Myth Busting Local Heritage Controls 


Feature Image: Glen Eira Post War and Hidden Gems Study (edited)

In December 2023 the National Trust participated in a Planning Panel Hearing regarding a Heritage Overlay planning amendment for the City of Maroondah. During the weeklong hearing several property owners undertook works to their properties to intentionally diminish their significance in the hope the buildings would no longer meet the identified thresholds for inclusion in the proposed Heritage Overlay. Additionally in 2023, Maribyrnong City Council abandoned the West Footscray Inter-war and Post-war Heritage Precinct amendment due to intense community backlash.  

It is clear urgent work is required to address the negative perception of what local heritage protections actually do. Heritage is as much about change, and how we manage our evolving community values and needs into the future, as it is about preservation.  Heritage places are protected through our planning system because they are valued by communities and contribute to our sense of place and identity.  

The National Trust believes the extreme negative reactions towards local heritage protections are being exacerbated by a spread of misconceptions scapegoating heritage protections for contributing to the housing crisis and locking up developable land. These scare tactics are being used to bend Council and community support away from good planning outcomes. The National Trust is determined to set the story straight on local heritage controls and the truth about what they mean for property owners. 

Myth 1: Heritage Overlays restrict development 

Contrary to popular belief, heritage controls do not stop property owners from modifying or extending their properties.

Heritage controls do not prohibit development, subdivision, or even in some cases demolition of a property. The Heritage Overlay establishes a permit approvals process, to ensure that any changes to a protected place consider and are respectful of its recognised heritage values.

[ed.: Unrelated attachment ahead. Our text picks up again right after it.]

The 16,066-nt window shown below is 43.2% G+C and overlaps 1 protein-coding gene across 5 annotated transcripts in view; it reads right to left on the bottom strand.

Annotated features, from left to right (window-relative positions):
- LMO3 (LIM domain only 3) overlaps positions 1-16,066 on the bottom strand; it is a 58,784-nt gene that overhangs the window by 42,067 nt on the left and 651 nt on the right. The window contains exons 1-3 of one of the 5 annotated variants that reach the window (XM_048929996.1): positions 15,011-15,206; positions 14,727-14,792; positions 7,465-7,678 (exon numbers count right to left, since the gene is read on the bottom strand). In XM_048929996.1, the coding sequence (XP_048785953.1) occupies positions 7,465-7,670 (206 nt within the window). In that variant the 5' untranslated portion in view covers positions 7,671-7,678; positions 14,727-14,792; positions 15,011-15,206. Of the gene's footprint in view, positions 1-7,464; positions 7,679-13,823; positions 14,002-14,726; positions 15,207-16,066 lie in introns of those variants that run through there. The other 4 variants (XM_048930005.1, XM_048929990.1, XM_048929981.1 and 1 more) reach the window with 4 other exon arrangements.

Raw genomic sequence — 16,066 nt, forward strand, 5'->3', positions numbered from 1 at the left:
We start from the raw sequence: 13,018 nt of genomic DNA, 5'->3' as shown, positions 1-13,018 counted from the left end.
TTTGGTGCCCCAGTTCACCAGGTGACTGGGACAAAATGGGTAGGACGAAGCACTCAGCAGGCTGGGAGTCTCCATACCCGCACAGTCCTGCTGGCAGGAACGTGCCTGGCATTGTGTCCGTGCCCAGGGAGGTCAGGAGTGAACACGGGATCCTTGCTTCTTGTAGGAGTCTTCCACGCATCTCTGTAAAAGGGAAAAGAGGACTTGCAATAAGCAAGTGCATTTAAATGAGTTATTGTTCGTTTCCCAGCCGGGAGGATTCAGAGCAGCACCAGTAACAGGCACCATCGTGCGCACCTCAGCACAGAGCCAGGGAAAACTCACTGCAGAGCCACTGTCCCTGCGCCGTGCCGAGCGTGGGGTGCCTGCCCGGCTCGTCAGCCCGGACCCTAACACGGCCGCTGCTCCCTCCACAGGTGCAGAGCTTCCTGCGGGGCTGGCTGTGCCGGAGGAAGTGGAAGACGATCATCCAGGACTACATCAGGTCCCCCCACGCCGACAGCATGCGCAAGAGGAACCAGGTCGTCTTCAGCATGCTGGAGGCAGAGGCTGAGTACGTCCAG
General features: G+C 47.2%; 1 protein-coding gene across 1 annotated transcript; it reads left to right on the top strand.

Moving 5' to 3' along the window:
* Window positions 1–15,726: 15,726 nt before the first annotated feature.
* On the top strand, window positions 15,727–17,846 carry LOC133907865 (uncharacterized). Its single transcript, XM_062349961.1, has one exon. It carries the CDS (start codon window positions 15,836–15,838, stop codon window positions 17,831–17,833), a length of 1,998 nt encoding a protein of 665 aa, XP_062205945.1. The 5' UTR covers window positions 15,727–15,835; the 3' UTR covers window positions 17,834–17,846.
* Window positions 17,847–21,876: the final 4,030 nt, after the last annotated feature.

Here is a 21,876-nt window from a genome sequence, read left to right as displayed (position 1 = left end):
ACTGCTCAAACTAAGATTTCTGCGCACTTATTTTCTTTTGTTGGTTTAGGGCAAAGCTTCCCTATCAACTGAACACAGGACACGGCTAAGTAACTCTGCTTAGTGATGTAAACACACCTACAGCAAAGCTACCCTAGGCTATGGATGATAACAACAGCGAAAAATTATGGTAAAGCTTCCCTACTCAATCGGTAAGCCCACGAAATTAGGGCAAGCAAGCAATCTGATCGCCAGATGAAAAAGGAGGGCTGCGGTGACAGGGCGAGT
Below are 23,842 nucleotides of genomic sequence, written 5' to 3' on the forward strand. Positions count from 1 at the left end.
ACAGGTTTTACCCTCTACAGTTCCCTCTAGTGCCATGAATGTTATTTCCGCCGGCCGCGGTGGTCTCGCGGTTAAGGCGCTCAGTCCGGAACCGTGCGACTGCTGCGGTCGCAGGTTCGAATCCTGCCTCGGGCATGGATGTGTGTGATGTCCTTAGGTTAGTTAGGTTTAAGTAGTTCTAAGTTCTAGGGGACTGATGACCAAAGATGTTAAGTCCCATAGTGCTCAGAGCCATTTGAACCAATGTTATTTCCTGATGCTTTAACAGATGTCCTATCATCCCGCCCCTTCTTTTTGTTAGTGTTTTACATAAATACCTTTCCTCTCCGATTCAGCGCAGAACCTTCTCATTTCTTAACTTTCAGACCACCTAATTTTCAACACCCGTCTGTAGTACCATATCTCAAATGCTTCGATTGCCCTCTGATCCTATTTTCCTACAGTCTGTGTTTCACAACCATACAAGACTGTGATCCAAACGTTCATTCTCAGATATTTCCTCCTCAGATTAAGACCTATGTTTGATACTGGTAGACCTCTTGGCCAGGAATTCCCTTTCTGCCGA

There are many examples across all types of heritage places and municipalities, of approved additions and alterations undertaken to places within a Heritage Overlay to retrofit or adapt a place to meet contemporary standards and to make them more liveable or fit for purpose. Going through this process often leads to a more thoughtful approach to change and as a result, better design outcomes.

Myth 2: Heritage Controls will reduce the value of a property. 

Despite much research into the matter, the myth that a Heritage Overlay reduces property values still persists. In many scenarios the opposite has been found to be true, as areas with Heritage Overlays become more desirable to purchasers due to the ongoing sense of place afforded by local protections. In many cases a place is also sought after because of its individual heritage qualities and architectural style that have been retained due to heritage protections. 

There are often many other factors that impact the value of a property such as location, lot size, landscape and condition. 

Myth 3: Heritage Overlays increase financial burden on property owners 

Additional maintenance requirements are not enforced by Heritage Overlays. Council cannot use a Heritage Overlay to force a property owner to restore their property to a pre-existing state, be it prior to creation of the overlay or prior to the present ownership.

The only laws that enable a Council to enforce a level of maintenance on a property owner are through Local Laws, such as dilapidated or unsightly buildings. Local Laws apply to all properties in the municipality.  

Furthermore, a planning permit is not required under the Heritage Overlay to carry out routine maintenance and repairs which do not change the appearance of a heritage place. It is true that property owners may face additional costs due to a Heritage Overlay if their plans for renovations or development of their property triggers the requirement for a planning permit and, in some cases, contracting a heritage professional. However, similar planning permit triggers also exist across a varied array of overlays and zoning regulations in planning schemes.   

Myth 4: Heritage controls are exacerbating the housing crisis   

Claims that Heritage Overlays “lock up land” and restrict urgently needed development opportunities for community growth in the current housing crisis are unfounded. 

Approximately less than 7% of dwellings in Victoria are protected by a Heritage Overlay. With over 2.5 million dwellings without heritage controls in the state.   

Local heritage controls are not nearly as restrictive as they are being made out to be. Heritage Overlays do not ban home extensions, demolition of derelict buildings or suburban infilling. However, each project to change a heritage protected place needs to be considered on a case-by-case basis. Heritage controls are in place to ensure a process of considered and respectful change to significant places, and increased housing development can still occur within this framework.